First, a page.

Pather Panchali


Pather Panchali was followed by two films that continued the tale of Apu's life—Aparajito (The Unvanquished) in 1956 and Apur Sansar (The World of Apu) in 1959. Together, the three films constitute the Apu trilogy. Aparajito portrays the adolescent Apu, his education in a rural school and a Calcutta college. Its central theme is the poignant relationship between a doting mother and her ambitious young son. Apur Sansar depicts Apu's adult life, his reaction to his wife's premature death, and his final bonding with his son whom he abandoned as an infant. The sequels also won many national and international awards. Ray did not initially plan to make a trilogy: he decided to make the third film only after being asked about the possibility of a trilogy at the 1957 Venice Film Festival,[122] where Aparajito won the Golden Lion.[123] Apur Panchali (2014) is a Bengali film directed by Kaushik Ganguly, which depicts the real-life story of Subir Bannerjee, the actor who portrayed Apu in Pather Panchali.[124]

Pather Panchali was the first film made in independent India to receive major critical attention internationally, placing India on the world cinema map.[71][125] It was one of the first examples of Parallel Cinema, a new tradition of Indian film-making in which authenticity and social realism were key themes,[126] breaking the rule of the Indian film establishment.[30][127] Although Pather Panchali was described as a turning point in Indian cinema,[128] some commentators preferred the view that it refined a "realist textual principle" that was already there.[47] In 1963 Time noted that thanks to Pather Panchali, Satyajit Ray was one of the "hardy little band of inspired pioneers" of a new cinematic movement that was enjoying a good number of imitators worldwide.[129] The film has since been considered as a "global landmark" and "among the essential moviegoing experiences".[130] On 2 May 2013, commemorating Ray's birthday, the Indian version of the search engine Google displayed a doodle featuring the train sequence.[131][132]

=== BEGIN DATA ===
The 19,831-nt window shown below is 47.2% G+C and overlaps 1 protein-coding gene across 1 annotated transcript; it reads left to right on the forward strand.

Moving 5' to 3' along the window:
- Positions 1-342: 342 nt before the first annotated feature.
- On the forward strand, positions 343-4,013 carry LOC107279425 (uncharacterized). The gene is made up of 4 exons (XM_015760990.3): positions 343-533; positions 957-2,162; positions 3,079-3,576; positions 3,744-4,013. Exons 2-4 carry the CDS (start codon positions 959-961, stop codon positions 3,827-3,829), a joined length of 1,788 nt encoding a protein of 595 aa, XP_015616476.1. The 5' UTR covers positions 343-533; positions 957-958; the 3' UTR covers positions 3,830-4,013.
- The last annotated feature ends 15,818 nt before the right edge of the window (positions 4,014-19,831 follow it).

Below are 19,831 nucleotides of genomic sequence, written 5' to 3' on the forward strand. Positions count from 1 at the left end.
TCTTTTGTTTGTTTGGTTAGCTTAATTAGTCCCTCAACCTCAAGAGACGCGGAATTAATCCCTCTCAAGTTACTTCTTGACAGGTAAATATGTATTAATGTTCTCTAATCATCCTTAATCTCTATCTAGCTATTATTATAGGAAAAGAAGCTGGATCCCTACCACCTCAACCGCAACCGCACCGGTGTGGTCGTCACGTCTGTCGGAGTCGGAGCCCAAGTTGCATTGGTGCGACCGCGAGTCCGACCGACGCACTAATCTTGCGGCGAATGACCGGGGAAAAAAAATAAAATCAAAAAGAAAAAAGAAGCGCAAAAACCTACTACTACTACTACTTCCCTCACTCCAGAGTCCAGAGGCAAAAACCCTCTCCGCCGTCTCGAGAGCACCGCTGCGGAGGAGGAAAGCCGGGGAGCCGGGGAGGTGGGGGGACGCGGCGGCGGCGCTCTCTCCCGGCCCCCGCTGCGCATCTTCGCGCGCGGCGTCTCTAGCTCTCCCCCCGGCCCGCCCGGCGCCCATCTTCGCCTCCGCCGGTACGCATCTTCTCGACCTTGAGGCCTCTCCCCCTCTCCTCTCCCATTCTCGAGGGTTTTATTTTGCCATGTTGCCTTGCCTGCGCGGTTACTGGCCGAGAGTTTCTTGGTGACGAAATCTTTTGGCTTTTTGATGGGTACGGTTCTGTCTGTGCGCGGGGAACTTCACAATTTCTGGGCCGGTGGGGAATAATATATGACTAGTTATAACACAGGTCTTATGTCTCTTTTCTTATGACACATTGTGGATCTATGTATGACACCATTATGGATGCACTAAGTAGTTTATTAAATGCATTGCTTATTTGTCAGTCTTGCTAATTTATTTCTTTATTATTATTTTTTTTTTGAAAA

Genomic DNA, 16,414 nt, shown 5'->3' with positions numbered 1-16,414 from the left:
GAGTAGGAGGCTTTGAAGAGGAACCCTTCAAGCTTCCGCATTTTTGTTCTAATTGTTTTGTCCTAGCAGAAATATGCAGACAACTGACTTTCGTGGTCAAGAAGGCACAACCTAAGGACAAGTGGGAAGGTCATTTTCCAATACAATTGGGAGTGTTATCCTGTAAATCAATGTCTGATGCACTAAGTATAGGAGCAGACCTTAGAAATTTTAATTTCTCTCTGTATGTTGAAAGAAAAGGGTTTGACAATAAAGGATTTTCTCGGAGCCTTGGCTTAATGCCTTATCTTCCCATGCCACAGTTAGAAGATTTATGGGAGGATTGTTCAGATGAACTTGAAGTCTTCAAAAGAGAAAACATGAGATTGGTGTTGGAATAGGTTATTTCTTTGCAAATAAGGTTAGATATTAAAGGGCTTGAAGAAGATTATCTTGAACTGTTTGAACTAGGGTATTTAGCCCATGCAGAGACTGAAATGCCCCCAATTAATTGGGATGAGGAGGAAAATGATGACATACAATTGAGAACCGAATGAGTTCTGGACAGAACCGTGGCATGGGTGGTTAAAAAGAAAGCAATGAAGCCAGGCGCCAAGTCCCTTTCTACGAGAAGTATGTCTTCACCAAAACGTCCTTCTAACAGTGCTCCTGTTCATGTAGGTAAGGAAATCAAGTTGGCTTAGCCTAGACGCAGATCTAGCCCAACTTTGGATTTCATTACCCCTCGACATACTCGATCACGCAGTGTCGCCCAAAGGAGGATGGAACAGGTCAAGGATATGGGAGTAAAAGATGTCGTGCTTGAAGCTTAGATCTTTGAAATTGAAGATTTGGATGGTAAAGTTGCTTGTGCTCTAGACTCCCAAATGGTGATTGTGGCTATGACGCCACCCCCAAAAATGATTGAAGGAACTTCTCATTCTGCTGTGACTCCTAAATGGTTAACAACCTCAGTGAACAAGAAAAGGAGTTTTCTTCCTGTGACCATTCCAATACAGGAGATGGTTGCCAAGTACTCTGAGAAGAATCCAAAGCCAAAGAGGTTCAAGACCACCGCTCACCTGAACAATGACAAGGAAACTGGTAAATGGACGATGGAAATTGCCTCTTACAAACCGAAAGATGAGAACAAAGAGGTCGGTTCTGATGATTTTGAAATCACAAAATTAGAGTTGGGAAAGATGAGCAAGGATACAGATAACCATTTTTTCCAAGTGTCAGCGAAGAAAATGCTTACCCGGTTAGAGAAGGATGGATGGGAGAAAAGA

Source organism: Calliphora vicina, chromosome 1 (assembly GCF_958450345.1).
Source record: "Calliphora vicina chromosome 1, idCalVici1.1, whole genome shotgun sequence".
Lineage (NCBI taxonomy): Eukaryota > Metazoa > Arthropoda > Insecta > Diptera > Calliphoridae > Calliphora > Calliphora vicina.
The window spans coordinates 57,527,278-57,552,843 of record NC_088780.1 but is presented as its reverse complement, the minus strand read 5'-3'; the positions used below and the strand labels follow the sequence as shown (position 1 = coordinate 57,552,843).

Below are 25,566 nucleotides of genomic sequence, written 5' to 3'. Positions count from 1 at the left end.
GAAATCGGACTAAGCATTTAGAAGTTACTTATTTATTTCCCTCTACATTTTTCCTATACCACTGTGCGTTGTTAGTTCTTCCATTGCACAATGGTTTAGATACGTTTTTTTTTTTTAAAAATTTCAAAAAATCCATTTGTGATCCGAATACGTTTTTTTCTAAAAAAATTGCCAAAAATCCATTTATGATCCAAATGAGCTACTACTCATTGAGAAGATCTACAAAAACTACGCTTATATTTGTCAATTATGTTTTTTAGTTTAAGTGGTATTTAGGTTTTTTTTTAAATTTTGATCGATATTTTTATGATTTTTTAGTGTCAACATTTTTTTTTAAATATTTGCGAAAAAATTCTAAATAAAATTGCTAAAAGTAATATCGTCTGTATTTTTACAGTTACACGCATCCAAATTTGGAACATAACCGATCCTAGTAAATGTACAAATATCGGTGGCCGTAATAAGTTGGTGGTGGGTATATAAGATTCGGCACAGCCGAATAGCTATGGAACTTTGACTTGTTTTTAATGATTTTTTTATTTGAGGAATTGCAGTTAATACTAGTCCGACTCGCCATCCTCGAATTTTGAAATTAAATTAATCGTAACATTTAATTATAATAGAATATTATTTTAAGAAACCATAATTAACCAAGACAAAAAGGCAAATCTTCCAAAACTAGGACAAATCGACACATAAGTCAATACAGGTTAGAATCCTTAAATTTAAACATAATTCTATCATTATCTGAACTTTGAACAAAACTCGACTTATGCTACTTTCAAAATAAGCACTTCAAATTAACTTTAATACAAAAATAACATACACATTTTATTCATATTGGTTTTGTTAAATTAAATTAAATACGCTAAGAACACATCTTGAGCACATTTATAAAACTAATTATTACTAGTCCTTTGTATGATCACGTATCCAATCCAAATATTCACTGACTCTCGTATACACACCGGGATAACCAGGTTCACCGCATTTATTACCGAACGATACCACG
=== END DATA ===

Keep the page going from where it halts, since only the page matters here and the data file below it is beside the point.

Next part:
After Pather Panchali, Ray went on to make 36 more films, including feature films, documentaries and shorts. He worked on scripting, casting, scoring, cinematography, art direction and editing, as well as designing his own credit titles and publicity material. He developed a distinctive style of film-making[133] based, as was the case with Pather Panchali, on visual lyricism and strongly humanistic themes.[134][135] Thus, Ray established himself as an internationally recognized auteur of cinema.[133]

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